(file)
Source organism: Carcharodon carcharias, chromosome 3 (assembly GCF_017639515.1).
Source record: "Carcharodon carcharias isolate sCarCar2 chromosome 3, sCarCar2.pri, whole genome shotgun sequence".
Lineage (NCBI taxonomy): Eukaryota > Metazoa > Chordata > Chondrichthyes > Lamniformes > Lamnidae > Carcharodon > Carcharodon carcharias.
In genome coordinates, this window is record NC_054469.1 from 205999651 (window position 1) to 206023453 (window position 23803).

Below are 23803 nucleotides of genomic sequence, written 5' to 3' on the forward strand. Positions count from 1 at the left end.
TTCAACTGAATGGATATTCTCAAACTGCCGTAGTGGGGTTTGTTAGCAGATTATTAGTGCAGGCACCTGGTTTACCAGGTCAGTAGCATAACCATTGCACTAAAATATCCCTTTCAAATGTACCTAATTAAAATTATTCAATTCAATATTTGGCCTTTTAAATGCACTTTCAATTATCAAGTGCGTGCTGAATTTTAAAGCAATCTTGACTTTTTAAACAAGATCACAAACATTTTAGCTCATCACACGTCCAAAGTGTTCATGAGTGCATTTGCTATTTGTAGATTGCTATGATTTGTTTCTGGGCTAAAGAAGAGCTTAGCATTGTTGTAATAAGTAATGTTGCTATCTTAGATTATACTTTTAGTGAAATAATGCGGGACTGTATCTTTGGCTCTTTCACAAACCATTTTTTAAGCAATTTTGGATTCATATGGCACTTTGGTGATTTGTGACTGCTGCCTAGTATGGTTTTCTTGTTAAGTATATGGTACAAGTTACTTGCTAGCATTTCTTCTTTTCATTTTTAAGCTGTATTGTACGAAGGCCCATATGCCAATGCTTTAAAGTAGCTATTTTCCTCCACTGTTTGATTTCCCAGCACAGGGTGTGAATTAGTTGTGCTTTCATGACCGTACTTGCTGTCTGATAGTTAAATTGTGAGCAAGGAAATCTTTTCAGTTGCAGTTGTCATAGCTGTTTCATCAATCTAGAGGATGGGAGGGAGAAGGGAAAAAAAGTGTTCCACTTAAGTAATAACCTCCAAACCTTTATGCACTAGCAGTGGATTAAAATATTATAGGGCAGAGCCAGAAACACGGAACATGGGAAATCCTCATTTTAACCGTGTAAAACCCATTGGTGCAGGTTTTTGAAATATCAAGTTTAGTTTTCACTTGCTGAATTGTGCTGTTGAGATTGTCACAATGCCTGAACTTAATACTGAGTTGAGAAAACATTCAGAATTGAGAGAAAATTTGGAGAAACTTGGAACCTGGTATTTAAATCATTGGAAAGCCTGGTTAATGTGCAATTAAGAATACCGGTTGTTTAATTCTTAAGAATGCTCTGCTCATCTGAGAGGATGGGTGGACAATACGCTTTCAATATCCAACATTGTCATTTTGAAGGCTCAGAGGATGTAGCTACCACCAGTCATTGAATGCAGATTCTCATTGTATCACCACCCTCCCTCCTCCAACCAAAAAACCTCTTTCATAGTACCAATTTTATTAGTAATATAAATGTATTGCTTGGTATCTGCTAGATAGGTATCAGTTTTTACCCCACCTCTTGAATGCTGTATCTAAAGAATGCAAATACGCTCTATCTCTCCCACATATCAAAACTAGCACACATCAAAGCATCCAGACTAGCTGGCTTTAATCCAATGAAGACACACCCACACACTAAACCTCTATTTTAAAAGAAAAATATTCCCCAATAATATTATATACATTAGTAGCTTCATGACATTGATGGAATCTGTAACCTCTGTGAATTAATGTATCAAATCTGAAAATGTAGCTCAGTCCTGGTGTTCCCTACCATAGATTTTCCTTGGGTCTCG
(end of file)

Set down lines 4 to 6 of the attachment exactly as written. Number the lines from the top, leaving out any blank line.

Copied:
In genome coordinates, this window is record NC_054469.1 from 205999651 (window position 1) to 206023453 (window position 23803).

Below are 23803 nucleotides of genomic sequence, written 5' to 3' on the forward strand. Positions count from 1 at the left end.
TTCAACTGAATGGATATTCTCAAACTGCCGTAGTGGGGTTTGTTAGCAGATTATTAGTGCAGGCACCTGGTTTACCAGGTCAGTAGCATAACCATTGCACTAAAATATCCCTTTCAAATGTACCTAATTAAAATTATTCAATTCAATATTTGGCCTTTTAAATGCACTTTCAATTATCAAGTGCGTGCTGAATTTTAAAGCAATCTTGACTTTTTAAACAAGATCACAAACATTTTAGCTCATCACACGTCCAAAGTGTTCATGAGTGCATTTGCTATTTGTAGATTGCTATGATTTGTTTCTGGGCTAAAGAAGAGCTTAGCATTGTTGTAATAAGTAATGTTGCTATCTTAGATTATACTTTTAGTGAAATAATGCGGGACTGTATCTTTGGCTCTTTCACAAACCATTTTTTAAGCAATTTTGGATTCATATGGCACTTTGGTGATTTGTGACTGCTGCCTAGTATGGTTTTCTTGTTAAGTATATGGTACAAGTTACTTGCTAGCATTTCTTCTTTTCATTTTTAAGCTGTATTGTACGAAGGCCCATATGCCAATGCTTTAAAGTAGCTATTTTCCTCCACTGTTTGATTTCCCAGCACAGGGTGTGAATTAGTTGTGCTTTCATGACCGTACTTGCTGTCTGATAGTTAAATTGTGAGCAAGGAAATCTTTTCAGTTGCAGTTGTCATAGCTGTTTCATCAATCTAGAGGATGGGAGGGAGAAGGGAAAAAAAGTGTTCCACTTAAGTAATAACCTCCAAACCTTTATGCACTAGCAGTGGATTAAAATATTATAGGGCAGAGCCAGAAACACGGAACATGGGAAATCCTCATTTTAACCGTGTAAAACCCATTGGTGCAGGTTTTTGAAATATCAAGTTTAGTTTTCACTTGCTGAATTGTGCTGTTGAGATTGTCACAATGCCTGAACTTAATACTGAGTTGAGAAAACATTCAGAATTGAGAGAAAATTTGGAGAAACTTGGAACCTGGTATTTAAATCATTGGAAAGCCTGGTTAATGTGCAATTAAGAATACCGGTTGTTTAATTCTTAAGAATGCTCTGCTCATCTGAGAGGATGGGTGGACAATACGCTTTCAATATCCAACATTGTCATTTTGAAGGCTCAGAGGATGTAGCTACCACCAGTCATTGAATGCAGATTCTCATTGTATCACCACCCTCCCTCCTCCAACCAAAAAACCTCTTTCATAGTACCAATTTTATTAGTAATATAAATGTATTGCTTGGTATCTGCTAGATAGGTATCAGTTTTTACCCCACCTCTTGAATGCTGTATCTAAAGAATGCAAATACGCTCTATCTCTCCCACATATCAAAACTAGCACACATCAAAGCATCCAGACTAGCTGGCTTTAATCCAATGAAGACACACCCACACACTAAACCTCTATTTTAAAAGAAAAATATTCCCCAATAATATTATATACATTAGTAGCTTCATGACATTGATGGAATCTGTAACCTCTGTGAATTAATGTATCAAATCTGAAAATGTAGCTCAGTCCTGGTGTTCCCTACCATAGATTTTCCTTGGGTCTCG